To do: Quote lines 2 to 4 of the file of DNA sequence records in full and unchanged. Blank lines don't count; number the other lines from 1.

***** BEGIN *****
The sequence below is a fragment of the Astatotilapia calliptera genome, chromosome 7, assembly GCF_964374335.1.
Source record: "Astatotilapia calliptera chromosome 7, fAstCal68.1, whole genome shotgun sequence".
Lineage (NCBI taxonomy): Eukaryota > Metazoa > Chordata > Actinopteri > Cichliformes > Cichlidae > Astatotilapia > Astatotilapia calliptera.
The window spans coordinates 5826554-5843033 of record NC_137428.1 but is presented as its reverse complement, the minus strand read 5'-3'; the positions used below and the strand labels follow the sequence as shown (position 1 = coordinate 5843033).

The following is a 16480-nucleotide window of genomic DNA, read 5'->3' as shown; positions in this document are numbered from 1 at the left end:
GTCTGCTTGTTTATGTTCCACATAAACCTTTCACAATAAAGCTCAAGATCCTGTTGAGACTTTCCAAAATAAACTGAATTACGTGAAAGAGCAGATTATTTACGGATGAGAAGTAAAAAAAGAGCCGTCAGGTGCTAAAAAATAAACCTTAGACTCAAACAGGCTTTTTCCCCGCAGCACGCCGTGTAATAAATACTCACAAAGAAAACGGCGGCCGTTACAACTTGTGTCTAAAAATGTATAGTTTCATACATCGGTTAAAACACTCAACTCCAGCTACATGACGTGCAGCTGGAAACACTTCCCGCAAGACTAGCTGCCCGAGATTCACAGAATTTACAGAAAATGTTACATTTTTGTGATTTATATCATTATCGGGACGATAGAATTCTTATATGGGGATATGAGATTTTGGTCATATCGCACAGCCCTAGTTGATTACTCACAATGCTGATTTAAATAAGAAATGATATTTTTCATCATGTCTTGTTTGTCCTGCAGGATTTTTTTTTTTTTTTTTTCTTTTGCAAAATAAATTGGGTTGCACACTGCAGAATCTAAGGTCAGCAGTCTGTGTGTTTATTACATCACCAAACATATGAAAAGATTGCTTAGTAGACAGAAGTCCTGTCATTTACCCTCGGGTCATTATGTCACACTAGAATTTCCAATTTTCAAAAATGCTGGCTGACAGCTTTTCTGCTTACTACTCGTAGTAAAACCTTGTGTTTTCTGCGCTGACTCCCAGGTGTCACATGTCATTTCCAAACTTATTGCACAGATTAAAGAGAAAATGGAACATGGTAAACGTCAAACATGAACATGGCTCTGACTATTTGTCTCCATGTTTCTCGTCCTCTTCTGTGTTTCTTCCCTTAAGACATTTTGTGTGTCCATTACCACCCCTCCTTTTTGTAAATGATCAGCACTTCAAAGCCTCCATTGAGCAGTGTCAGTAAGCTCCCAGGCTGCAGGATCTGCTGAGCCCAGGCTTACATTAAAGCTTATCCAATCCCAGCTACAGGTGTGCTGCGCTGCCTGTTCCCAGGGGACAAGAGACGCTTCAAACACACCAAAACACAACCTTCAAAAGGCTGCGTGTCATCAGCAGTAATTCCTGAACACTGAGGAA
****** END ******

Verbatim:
Source record: "Astatotilapia calliptera chromosome 7, fAstCal68.1, whole genome shotgun sequence".
Lineage (NCBI taxonomy): Eukaryota > Metazoa > Chordata > Actinopteri > Cichliformes > Cichlidae > Astatotilapia > Astatotilapia calliptera.
The window spans coordinates 5826554-5843033 of record NC_137428.1 but is presented as its reverse complement, the minus strand read 5'-3'; the positions used below and the strand labels follow the sequence as shown (position 1 = coordinate 5843033).